A former Vice editor's alleged drug mule awaits sentencing in Australian jail. Jordan Gardner, a Toronto musician caught at the Sydney airport with suitcases of cocaine, is just one character in a National Post exposé on Vice Canada. The main focus is Gardner's ex-roommate, Slava Pastuk, a music editor Vice fired when he came under suspicion for enticing Gardner and other junior Vice employees into the drug trafficking trade, allegedly offering them $10,000 per illicit delivery. (Pastuk has not been criminally charged, and he refused comment to the Post.) Vice’s legacy of condoning illicit activity comes into play, too: when the Post emailed CEO Shane Smith about his own purported history of coke slinging, he replied: “WTF?! So stupid.”

Cuckgate takes Nick Kouvalis off Kellie Leitch’s trail. “When a member of a campaign team becomes the focus of media coverage, the time comes to resign,” Kouvalis said in a statement, ending his formal relationship with the most-discussed Conservative leadership bid. The matter of Kouvalis introducing the word “cuck” into the Canadian political lexicon is lambasted in a column by Leah McLaren, whose former Globe and Mail editor mom, Cecily Ross, started the “Not My MP” campaign in Leitch’s own Collingwood riding.

“Councillor Punch Sockalingam" has the right ring to it. The municipal by-election in Scarborough Rouge River’s Ward 42 happens on February 13. There are 29 candidates on the ballot, including MPP Raymond Cho’s former executive assistant, Hratch Aynedjian, and the area’s public school trustee, Neethan Shan. But only one of the candidates is buying banner ads on CP24: Punch Sockalingam, a realtor (and Uber driver) who’s no stranger to viral self-promotion. Photos with familiar faces leave little doubt about which side he’s punching from.

Meet the three middle-aged stars of Generation Screwed. Despite its profane name, the youth wing of the Canadian Taxpayers Federation has struggled for traction amidst social media noise. But the group's Toronto Action Forum sounds like a delightful way to spend a Saturday, with three keynote speakers: Doug Ford, Ezra Levant and Jordan Peterson.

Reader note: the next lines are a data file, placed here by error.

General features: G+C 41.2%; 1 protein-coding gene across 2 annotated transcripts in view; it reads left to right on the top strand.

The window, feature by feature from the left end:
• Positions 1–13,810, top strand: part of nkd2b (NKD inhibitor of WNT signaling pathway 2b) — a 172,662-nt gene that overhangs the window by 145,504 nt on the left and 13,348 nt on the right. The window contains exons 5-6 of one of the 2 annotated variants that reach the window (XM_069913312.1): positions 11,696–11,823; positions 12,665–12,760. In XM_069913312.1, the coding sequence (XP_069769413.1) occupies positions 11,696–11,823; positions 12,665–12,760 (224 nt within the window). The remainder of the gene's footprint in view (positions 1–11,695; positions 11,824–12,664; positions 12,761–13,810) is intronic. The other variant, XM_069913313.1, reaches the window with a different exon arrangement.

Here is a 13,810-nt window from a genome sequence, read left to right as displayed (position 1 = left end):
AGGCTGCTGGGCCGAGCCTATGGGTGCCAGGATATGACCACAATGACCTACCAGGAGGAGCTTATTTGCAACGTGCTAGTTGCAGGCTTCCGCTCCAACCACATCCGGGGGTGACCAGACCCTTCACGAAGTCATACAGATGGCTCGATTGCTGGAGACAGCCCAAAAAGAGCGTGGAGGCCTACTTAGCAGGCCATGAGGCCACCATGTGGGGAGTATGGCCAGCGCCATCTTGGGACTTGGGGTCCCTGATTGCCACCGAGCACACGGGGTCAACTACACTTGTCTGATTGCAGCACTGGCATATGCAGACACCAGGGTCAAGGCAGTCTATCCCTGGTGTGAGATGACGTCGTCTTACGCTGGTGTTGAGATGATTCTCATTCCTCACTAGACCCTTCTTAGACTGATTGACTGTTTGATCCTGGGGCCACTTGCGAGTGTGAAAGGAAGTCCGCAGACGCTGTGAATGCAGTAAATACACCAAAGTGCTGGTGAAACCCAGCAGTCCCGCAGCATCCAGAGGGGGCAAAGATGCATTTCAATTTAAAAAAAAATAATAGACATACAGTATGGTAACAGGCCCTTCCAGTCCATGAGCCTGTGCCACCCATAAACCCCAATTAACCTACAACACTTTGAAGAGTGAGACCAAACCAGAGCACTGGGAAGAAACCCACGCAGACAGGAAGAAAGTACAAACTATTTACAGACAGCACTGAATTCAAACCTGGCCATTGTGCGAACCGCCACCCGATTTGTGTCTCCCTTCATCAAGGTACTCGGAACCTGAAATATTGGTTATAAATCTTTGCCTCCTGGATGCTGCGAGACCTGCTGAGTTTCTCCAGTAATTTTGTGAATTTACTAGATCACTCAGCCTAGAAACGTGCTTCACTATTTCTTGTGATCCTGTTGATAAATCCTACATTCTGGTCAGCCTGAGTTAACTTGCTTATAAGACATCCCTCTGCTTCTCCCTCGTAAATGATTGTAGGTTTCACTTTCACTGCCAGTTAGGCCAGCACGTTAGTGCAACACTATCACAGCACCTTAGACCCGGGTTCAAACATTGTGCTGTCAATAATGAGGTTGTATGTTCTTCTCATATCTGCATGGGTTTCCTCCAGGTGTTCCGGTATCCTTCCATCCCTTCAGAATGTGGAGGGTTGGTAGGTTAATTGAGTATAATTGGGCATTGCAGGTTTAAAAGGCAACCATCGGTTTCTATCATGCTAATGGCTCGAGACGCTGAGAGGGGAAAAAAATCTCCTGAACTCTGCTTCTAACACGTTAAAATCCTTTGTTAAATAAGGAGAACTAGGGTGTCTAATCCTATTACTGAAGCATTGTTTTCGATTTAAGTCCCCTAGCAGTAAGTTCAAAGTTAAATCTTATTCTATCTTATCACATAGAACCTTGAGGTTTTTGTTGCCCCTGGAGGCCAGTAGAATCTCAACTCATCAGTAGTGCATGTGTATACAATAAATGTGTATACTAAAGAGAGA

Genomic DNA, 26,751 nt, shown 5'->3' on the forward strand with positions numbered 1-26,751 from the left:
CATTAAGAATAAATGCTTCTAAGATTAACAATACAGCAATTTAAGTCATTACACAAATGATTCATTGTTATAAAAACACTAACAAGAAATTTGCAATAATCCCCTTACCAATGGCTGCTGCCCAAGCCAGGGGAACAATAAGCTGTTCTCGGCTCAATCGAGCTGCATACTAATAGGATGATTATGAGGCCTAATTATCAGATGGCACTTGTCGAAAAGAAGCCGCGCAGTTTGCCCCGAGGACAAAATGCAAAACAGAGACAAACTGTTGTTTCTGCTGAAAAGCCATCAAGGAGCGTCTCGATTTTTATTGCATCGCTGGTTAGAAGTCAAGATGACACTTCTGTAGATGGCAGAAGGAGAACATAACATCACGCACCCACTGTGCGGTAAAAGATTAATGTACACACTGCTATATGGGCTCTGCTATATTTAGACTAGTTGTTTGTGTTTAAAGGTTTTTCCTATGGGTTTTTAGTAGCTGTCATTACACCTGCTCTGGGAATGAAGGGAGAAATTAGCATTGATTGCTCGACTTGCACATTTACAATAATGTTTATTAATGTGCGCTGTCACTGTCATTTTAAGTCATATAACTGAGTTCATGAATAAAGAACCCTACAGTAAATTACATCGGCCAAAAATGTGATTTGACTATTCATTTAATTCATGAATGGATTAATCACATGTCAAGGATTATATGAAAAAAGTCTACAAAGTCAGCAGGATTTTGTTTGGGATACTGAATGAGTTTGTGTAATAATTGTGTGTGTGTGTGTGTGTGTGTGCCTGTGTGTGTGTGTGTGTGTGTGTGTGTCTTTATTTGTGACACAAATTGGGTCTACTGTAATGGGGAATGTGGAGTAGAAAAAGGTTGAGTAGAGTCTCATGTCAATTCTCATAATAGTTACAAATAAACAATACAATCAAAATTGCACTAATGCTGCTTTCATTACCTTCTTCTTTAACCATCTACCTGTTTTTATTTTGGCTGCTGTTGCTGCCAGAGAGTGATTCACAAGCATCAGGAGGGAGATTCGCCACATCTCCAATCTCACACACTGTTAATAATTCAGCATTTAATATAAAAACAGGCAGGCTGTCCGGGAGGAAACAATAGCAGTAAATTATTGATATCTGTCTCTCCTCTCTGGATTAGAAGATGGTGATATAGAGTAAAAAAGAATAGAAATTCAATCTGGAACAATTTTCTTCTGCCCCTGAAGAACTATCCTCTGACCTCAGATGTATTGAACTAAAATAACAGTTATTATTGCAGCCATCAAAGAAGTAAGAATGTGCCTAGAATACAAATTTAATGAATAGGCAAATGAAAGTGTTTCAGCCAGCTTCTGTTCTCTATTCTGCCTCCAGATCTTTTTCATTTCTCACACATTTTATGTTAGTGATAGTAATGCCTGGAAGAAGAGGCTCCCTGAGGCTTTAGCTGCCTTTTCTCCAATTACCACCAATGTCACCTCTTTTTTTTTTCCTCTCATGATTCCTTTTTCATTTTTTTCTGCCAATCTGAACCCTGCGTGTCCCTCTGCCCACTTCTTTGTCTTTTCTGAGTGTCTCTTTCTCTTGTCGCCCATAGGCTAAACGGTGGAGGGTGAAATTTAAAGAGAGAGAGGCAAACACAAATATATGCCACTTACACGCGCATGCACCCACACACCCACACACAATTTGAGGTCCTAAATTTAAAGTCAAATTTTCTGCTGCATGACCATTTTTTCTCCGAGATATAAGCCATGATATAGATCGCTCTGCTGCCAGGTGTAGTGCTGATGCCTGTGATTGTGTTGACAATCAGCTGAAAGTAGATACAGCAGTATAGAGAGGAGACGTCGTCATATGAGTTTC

Today's edition of 12­:­36 is brought to you by Passport 2017, which has a free pack of iPhone emojis to let the creatures of this land speak for you—from a burger-munching raccoon to laughing moose, cheeky ducks and a stone-cold Arctic fox. For details on how to download them forever click passport2017.ca.

“I’m not going to be the leader who attacks fun.” Mayor John Tory’s opposition to patio permit fee hikes provided him with an easy positioning statement. He has also promised help for local live-music venues, possibly in an attempt to live up to the objectives of the hitherto inscrutable Toronto Music Advisory Council. Also saved from possible ruin by city hall: 401 Richmond, the arts haven whose tenants were facing twice their previous tax load. The city has asked the province to exempt buildings like 401 Richmond from standard reassessments.

The Weeknd is now checkout-line-famous. Abel Tesfaye might already have been big enough for the cover of GQ, but now he’s crossed a fresh media frontier thanks to a relationship with Selena Gomez. Whether the National Enquirer cover story is true or not, it's not outside the realm of possibility that Gomez's mother isn’t thrilled about her pop star spawn's recent canoodling with a crooner who sings about debauched drugging.

The biggest losers of the Super Bowl. Bell Media might’ve lost its simultaneous substitution rights, but they’ll override the Fox feed before and after the game, with the usual rotation of less interesting commercials. The NFL remains determined to get the CRTC ruling on this overturned next year—little consolation for the Bell broadcasters laid off this week because of "regulatory pressure."

Word of the moment


A new wave of politically charged attention for Margaret Atwood's 1985 novel lands it back on the Globe and Mail bestseller list this weekend.

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